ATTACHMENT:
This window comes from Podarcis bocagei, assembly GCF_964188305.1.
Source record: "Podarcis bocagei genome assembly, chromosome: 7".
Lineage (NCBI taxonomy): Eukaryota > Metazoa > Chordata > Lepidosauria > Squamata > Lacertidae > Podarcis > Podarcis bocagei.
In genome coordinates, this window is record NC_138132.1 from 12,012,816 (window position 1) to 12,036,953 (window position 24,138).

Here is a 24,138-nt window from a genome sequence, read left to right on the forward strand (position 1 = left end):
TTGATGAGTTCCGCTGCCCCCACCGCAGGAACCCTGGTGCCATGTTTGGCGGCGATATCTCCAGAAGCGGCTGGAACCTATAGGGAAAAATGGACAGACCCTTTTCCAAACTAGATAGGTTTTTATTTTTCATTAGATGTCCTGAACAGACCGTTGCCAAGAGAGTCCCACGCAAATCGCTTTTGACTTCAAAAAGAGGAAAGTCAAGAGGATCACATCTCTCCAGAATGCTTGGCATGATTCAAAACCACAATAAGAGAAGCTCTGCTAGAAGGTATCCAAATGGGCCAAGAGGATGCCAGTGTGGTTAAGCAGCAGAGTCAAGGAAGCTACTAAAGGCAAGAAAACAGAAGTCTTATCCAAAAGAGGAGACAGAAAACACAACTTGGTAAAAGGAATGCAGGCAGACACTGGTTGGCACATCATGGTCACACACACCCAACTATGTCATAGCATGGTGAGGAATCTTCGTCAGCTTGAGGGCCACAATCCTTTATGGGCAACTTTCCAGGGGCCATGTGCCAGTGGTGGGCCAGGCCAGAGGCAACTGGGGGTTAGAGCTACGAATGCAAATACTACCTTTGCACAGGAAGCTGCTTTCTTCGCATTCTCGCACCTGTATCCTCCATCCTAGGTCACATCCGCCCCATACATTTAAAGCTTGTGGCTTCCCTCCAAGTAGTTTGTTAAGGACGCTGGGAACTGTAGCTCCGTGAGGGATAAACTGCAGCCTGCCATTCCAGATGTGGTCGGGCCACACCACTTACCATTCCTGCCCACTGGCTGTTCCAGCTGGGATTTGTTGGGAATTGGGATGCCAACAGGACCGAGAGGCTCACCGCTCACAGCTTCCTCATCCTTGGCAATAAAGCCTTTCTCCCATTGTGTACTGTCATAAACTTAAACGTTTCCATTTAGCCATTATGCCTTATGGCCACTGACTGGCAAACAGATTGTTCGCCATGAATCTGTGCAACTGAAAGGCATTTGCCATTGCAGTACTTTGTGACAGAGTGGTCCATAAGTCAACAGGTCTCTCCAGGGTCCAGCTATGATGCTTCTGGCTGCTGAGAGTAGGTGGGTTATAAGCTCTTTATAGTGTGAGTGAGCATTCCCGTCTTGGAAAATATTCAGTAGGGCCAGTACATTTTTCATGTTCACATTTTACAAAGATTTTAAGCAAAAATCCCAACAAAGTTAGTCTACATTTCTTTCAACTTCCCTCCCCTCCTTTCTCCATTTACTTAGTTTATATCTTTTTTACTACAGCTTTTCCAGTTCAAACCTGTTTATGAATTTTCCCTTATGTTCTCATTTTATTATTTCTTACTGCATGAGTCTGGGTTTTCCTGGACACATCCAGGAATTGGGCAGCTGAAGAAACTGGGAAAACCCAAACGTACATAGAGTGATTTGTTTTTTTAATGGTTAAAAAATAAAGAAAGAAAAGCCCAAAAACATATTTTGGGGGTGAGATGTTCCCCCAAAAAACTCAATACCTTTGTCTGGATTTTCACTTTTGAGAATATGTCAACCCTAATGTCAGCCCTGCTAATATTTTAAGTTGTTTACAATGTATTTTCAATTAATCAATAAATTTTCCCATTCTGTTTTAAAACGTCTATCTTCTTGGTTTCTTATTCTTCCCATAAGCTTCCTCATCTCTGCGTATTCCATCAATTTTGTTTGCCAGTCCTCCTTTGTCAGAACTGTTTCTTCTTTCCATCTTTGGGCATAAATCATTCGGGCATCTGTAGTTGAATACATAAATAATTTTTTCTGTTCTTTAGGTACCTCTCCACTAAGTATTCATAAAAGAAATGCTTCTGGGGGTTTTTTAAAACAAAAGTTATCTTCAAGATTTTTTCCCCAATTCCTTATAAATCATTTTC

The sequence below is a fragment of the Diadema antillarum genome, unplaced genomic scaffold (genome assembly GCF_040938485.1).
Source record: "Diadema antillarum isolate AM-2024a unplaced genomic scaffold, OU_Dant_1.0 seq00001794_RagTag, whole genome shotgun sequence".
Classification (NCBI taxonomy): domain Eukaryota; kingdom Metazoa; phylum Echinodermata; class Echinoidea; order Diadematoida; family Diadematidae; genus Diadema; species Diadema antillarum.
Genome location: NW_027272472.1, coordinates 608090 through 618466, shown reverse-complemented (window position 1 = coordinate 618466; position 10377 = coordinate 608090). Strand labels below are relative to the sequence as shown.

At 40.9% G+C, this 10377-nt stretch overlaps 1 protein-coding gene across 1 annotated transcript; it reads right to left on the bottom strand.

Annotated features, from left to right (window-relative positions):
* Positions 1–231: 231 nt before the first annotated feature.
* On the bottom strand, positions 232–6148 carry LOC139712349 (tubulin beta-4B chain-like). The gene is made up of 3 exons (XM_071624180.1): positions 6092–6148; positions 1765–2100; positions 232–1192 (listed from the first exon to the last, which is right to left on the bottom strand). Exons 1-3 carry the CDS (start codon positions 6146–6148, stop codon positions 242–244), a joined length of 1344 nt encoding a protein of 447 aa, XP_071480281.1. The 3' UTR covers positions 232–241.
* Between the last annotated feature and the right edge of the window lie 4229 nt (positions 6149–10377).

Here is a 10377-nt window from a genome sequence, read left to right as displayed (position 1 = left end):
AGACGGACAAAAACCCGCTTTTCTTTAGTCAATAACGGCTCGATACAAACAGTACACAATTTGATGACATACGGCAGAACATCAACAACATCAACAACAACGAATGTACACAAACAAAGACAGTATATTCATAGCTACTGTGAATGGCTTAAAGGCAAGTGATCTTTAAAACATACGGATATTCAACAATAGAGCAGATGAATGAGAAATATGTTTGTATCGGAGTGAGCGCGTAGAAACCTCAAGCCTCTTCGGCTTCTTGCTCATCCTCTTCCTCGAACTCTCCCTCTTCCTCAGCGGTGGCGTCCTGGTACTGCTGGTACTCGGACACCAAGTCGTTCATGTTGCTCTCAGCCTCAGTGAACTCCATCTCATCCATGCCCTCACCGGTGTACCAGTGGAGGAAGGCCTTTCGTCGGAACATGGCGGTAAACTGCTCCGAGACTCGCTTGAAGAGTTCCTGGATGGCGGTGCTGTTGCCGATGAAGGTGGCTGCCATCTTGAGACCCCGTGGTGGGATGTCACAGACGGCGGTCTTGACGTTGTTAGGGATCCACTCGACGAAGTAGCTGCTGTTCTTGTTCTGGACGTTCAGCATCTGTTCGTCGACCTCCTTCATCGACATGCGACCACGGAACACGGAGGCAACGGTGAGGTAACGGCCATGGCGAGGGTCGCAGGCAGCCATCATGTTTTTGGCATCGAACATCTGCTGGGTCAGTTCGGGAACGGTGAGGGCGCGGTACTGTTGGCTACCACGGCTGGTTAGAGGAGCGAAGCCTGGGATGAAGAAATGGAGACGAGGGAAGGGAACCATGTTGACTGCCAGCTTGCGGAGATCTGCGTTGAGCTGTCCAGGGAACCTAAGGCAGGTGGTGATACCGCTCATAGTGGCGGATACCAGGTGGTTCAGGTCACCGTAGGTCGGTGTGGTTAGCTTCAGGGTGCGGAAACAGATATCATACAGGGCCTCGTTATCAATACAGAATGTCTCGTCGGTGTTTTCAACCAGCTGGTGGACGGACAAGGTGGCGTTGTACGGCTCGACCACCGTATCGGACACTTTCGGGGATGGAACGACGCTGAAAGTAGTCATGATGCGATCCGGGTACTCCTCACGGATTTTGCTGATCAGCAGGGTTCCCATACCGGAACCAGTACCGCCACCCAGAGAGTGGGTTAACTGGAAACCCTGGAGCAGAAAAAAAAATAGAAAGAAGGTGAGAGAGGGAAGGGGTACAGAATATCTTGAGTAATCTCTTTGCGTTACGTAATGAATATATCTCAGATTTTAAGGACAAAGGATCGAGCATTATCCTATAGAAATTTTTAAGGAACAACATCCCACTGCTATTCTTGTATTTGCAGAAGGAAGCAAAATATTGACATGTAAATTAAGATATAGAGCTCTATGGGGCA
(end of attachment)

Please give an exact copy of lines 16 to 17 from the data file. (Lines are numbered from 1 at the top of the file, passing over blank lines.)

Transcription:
Here is a 10377-nt window from a genome sequence, read left to right as displayed (position 1 = left end):
AGACGGACAAAAACCCGCTTTTCTTTAGTCAATAACGGCTCGATACAAACAGTACACAATTTGATGACATACGGCAGAACATCAACAACATCAACAACAACGAATGTACACAAACAAAGACAGTATATTCATAGCTACTGTGAATGGCTTAAAGGCAAGTGATCTTTAAAACATACGGATATTCAACAATAGAGCAGATGAATGAGAAATATGTTTGTATCGGAGTGAGCGCGTAGAAACCTCAAGCCTCTTCGGCTTCTTGCTCATCCTCTTCCTCGAACTCTCCCTCTTCCTCAGCGGTGGCGTCCTGGTACTGCTGGTACTCGGACACCAAGTCGTTCATGTTGCTCTCAGCCTCAGTGAACTCCATCTCATCCATGCCCTCACCGGTGTACCAGTGGAGGAAGGCCTTTCGTCGGAACATGGCGGTAAACTGCTCCGAGACTCGCTTGAAGAGTTCCTGGATGGCGGTGCTGTTGCCGATGAAGGTGGCTGCCATCTTGAGACCCCGTGGTGGGATGTCACAGACGGCGGTCTTGACGTTGTTAGGGATCCACTCGACGAAGTAGCTGCTGTTCTTGTTCTGGACGTTCAGCATCTGTTCGTCGACCTCCTTCATCGACATGCGACCACGGAACACGGAGGCAACGGTGAGGTAACGGCCATGGCGAGGGTCGCAGGCAGCCATCATGTTTTTGGCATCGAACATCTGCTGGGTCAGTTCGGGAACGGTGAGGGCGCGGTACTGTTGGCTACCACGGCTGGTTAGAGGAGCGAAGCCTGGGATGAAGAAATGGAGACGAGGGAAGGGAACCATGTTGACTGCCAGCTTGCGGAGATCTGCGTTGAGCTGTCCAGGGAACCTAAGGCAGGTGGTGATACCGCTCATAGTGGCGGATACCAGGTGGTTCAGGTCACCGTAGGTCGGTGTGGTTAGCTTCAGGGTGCGGAAACAGATATCATACAGGGCCTCGTTATCAATACAGAATGTCTCGTCGGTGTTTTCAACCAGCTGGTGGACGGACAAGGTGGCGTTGTACGGCTCGACCACCGTATCGGACACTTTCGGGGATGGAACGACGCTGAAAGTAGTCATGATGCGATCCGGGTACTCCTCACGGATTTTGCTGATCAGCAGGGTTCCCATACCGGAACCAGTACCGCCACCCAGAGAGTGGGTTAACTGGAAACCCTGGAGCAGAAAAAAAAATAGAAAGAAGGTGAGAGAGGGAAGGGGTACAGAATATCTTGAGTAATCTCTTTGCGTTACGTAATGAATATATCTCAGATTTTAAGGACAAAGGATCGAGCATTATCCTATAGAAATTTTTAAGGAACAACATCCCACTGCTATTCTTGTATTTGCAGAAGGAAGCAAAATATTGACATGTAAATTAAGATATAGAGCTCTATGGGGCA